When the chief banking officer of a $10.3B community bank visited a competing super-regional branch in her suburban New Jersey neighborhood, she noticed something troubling.
Piles upon piles of paper crowded the branch manager’s desk and cluttered the nearby credenza. Set amid an open floor plan, the stacks of files left sensitive customer information—business and personal, loans and deposits—available for all to see1.
Today’s rapidly rising rate environment is driving activity across the country’s 72,000 bank branches2. Those branches, and their operational sites and processing centers, are full of paper. As most banks maintain a hybrid of physical and digital records, front-line branch associates struggle to provide a friendly, frictionless customer experience.
What the chief banking officer understood while visiting a competitor’s branch was both the complexity and the necessity of digital transformation, including paperless initiatives. Her bank, currently undergoing an acquisition, has conducted five mergers in the past ten years and consolidated approximately 40 branches. In each case, they contended with volumes of new and decades-old paperwork.
By digitizing customer records, operational records, and legacy records, banks like the one led by the chief banking officer see improvements in key areas: accessibility, efficiency, and compliance3.
Consider the following real-world scenarios.
● A tier 1 North American bank digitally transformed more than 1,000 of its branches. They determined and executed a ‘store versus destroy’ strategy for paper documents based on client classification and record retention schedules4.
● A global bank with more than 1,400 branches in Latin America indexed critical customer data. This freed up branch space by eliminating stored boxes of paperwork. They achieved a secure chain of custody with files in an electronic repository. The correct documents were then put in long-term storage to meet compliance requirements5.
● A tier 1 US retail bank tackled paper at more than 5,000 of its branches. Information is now secure and easily accessible to branch associates leading to better customer service. The bank stored needed information and safely destroyed the rest6.
● A large financial institution acquired a smaller bank. They organized and secured assets from 30 redundant branches and office locations to rapidly prepare for closures7.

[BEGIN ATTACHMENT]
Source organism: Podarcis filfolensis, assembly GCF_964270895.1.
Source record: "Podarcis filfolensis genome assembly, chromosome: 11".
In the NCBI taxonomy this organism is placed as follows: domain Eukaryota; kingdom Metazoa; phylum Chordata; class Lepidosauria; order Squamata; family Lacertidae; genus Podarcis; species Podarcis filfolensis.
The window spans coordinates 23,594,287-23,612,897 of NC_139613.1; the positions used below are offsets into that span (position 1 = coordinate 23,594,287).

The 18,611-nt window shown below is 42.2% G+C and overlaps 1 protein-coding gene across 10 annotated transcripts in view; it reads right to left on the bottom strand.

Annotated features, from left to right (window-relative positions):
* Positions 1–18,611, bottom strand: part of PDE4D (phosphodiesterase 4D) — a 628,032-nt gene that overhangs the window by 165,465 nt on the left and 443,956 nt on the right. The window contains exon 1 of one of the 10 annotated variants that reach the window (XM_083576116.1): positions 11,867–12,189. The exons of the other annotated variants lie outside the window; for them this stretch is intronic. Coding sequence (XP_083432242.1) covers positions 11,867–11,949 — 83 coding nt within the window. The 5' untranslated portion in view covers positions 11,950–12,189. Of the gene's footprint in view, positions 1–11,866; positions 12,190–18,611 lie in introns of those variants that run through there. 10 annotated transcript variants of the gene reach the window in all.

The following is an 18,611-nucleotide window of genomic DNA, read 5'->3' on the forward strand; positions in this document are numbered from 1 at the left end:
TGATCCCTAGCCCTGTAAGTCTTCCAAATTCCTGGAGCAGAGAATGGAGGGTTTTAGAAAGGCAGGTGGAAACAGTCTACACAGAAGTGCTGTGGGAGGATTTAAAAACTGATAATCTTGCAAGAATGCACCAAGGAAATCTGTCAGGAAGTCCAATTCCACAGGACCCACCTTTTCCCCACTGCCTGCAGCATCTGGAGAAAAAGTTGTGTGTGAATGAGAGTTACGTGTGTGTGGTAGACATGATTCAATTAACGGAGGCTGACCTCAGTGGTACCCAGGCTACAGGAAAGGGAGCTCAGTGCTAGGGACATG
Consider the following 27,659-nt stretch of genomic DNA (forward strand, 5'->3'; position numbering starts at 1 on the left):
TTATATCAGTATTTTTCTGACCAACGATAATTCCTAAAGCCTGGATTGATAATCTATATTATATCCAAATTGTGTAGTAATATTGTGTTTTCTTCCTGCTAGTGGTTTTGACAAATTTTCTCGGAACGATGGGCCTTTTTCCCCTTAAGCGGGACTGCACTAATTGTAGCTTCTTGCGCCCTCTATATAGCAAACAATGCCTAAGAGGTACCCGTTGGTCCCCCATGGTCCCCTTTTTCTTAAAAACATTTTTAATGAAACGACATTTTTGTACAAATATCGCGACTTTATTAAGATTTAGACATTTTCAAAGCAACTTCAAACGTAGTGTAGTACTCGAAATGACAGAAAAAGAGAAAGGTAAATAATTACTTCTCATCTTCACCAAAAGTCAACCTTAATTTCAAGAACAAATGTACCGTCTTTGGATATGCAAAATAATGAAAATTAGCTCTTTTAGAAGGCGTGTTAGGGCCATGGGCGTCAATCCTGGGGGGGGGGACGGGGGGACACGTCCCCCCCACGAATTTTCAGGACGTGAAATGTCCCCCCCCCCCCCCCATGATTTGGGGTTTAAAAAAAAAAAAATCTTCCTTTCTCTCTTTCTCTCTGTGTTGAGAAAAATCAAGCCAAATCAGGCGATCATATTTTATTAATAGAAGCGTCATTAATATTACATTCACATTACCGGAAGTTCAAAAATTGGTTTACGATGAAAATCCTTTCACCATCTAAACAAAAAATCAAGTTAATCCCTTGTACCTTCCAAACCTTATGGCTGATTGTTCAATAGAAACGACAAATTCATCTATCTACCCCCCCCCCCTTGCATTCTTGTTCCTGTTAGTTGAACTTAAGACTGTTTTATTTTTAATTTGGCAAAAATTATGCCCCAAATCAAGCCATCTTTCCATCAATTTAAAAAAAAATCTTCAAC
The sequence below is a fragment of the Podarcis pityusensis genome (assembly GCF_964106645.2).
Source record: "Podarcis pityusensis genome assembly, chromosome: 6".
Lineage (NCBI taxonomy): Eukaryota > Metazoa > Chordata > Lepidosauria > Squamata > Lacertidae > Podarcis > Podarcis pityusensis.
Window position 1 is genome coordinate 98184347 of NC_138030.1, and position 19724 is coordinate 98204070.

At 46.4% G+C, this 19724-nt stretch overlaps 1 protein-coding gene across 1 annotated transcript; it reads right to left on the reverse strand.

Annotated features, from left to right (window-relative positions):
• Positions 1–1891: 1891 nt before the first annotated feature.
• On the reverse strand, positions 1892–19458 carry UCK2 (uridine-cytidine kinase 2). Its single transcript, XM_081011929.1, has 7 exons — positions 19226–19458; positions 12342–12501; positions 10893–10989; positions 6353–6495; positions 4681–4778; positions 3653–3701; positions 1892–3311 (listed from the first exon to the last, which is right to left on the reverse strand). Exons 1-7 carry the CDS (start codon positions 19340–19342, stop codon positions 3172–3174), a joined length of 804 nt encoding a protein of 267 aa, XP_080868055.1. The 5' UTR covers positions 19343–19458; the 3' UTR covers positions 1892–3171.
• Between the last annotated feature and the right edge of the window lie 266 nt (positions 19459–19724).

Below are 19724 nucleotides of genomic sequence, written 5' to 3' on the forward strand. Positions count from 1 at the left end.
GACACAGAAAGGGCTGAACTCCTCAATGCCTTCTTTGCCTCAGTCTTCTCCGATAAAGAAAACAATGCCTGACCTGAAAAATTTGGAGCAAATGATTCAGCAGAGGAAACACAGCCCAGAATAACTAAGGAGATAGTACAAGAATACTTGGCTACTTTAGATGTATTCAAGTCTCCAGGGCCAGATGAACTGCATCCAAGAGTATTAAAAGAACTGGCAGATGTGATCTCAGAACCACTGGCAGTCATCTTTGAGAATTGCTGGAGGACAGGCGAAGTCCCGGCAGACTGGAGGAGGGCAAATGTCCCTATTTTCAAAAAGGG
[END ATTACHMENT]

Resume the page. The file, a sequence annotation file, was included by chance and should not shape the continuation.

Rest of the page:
● A small regional bank securely disposed of IT assets across five branches and a data center as it began a massive upgrade to its backend and customer-facing technologies8.
‘It’s not really about the paper’
Some market analysts predict the extinction of paper banking in the next decade9. In response, leading financial services organizations employ cloud-based solutions combined with artificial intelligence10.
Of the top 50 US banks, 46 work with Iron Mountain, a company known in the intelligent document processing and content services platform markets. More than 2,500 financial services institutions, almost all Fortune 1000 companies, and thousands of local enterprises rely on Iron Mountain’s solutions and services.
These industry leaders are hastening a digital transformation—one that promises to show a return on investment in less than 18 months, reduce the risks of non-compliance, and save 40% of employee time11.
Working with bank branches, Iron Mountain experts customize the right software implementation and integration with existing systems. Ultimately, they find the most efficient and risk-averse ways to scan, process, and securely store12 or destroy physical documents. Electronic information gets encrypted with restricted access and role-based permissions. Documents from other locations, such as cloud repositories, enterprise content management systems, and file shares, can be accessed for enhanced visibility and connection. Using optical character recognition technology13, documents are searchable by text or index, available for many file types and in many languages.